Seven months after the EU bailout, Greece is still struggling to formulate a fiscal policy that doesn't hinge on selling non-existent olives. How can the country's economy move forward? By looking to the past, writes Financial Times columnist John Plender. Specifically, to Rome and 17th-century France. Explains Plender:
Tax collection has, in the past, been one of the most corrupt functions in a dysfunctional Greek state. So the present government's forecasts of much increased revenue have met with scepticism. It may thus be time to consider a wacky but nonetheless practicable proposal--to reform the collection process by introducing, on an interim basis, tax farming.
Plender acknowledges the collection method has a less-than-stellar two thousand year track record.
In the Roman empire it gave rise to abuse because the private individuals who made an upfront payment to the state in exchange for the right to collect tax mistreated the citizenry, to bolster profits. Augustus and Diocletian had to curb such abuses. The same problem arose in 17th and 18th century France, where tax farmers were the biggest employers after the army and navy. Many of their employees were paramilitaries with the right to search households on the mere suspicion of evasion.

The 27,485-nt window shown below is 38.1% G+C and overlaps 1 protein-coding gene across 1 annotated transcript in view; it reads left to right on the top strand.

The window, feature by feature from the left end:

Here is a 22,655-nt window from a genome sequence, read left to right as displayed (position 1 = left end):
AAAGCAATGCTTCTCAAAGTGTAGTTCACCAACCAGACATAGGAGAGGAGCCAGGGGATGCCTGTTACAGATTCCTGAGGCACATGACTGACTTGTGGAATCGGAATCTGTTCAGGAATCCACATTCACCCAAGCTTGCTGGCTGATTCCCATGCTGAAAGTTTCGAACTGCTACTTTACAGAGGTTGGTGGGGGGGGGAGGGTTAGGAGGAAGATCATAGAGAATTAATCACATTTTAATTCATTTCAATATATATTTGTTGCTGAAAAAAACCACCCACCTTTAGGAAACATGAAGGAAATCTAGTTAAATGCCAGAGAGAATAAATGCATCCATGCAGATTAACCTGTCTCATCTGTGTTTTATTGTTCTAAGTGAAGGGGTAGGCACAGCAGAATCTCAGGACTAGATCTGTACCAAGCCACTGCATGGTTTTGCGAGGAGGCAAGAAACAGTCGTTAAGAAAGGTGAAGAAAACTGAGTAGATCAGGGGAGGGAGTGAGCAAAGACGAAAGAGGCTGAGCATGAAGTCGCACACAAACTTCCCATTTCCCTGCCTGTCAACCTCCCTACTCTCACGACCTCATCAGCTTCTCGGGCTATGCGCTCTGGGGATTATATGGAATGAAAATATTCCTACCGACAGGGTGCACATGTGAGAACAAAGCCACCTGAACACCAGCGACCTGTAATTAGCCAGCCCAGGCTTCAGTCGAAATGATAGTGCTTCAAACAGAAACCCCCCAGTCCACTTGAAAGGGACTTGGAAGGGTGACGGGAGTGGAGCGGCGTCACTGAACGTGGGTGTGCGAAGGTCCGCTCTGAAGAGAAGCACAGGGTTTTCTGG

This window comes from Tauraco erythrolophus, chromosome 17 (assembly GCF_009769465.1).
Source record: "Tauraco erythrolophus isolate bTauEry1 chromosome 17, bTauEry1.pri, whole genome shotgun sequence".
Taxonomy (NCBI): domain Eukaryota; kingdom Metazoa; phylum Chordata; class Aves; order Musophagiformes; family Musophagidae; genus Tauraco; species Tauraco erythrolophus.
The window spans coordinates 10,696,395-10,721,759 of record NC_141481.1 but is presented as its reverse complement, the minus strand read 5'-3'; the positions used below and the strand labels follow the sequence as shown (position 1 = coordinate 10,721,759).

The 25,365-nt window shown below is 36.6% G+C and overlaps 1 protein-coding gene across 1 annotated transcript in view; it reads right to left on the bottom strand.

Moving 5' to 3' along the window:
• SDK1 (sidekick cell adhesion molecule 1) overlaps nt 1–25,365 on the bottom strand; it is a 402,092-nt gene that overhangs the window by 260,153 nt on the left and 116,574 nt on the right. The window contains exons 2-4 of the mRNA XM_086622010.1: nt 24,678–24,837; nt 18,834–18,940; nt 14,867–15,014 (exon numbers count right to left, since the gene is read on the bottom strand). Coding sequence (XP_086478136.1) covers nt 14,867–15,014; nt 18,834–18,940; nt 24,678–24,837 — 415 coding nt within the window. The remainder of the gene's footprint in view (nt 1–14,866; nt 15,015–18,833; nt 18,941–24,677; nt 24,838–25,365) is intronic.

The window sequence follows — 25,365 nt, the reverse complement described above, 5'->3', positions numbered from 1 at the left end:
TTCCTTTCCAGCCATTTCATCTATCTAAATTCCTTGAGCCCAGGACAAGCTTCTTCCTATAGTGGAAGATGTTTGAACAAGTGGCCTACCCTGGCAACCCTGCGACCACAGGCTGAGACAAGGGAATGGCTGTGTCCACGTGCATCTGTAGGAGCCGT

These powers were so abused that tax farmers were intensely hated. In the French Revolution many were guillotined, including Antoine Lavoisier, the father of modern chemistry, who financed his scientific research from his activities as a tax farmer and banker.
But all guillotining aside, this could be just what Greece needs. Centralized tax collection, as Plender notes, works only in places "where the state is reasonably efficient." Greece is not that place. Letting the private sector "bid for the right to collect taxes in a competitive tender process" could hardly result in fewer collections. And if doesn't work out, there's always that France thing.
This article is from the archive of our partner The Wire.
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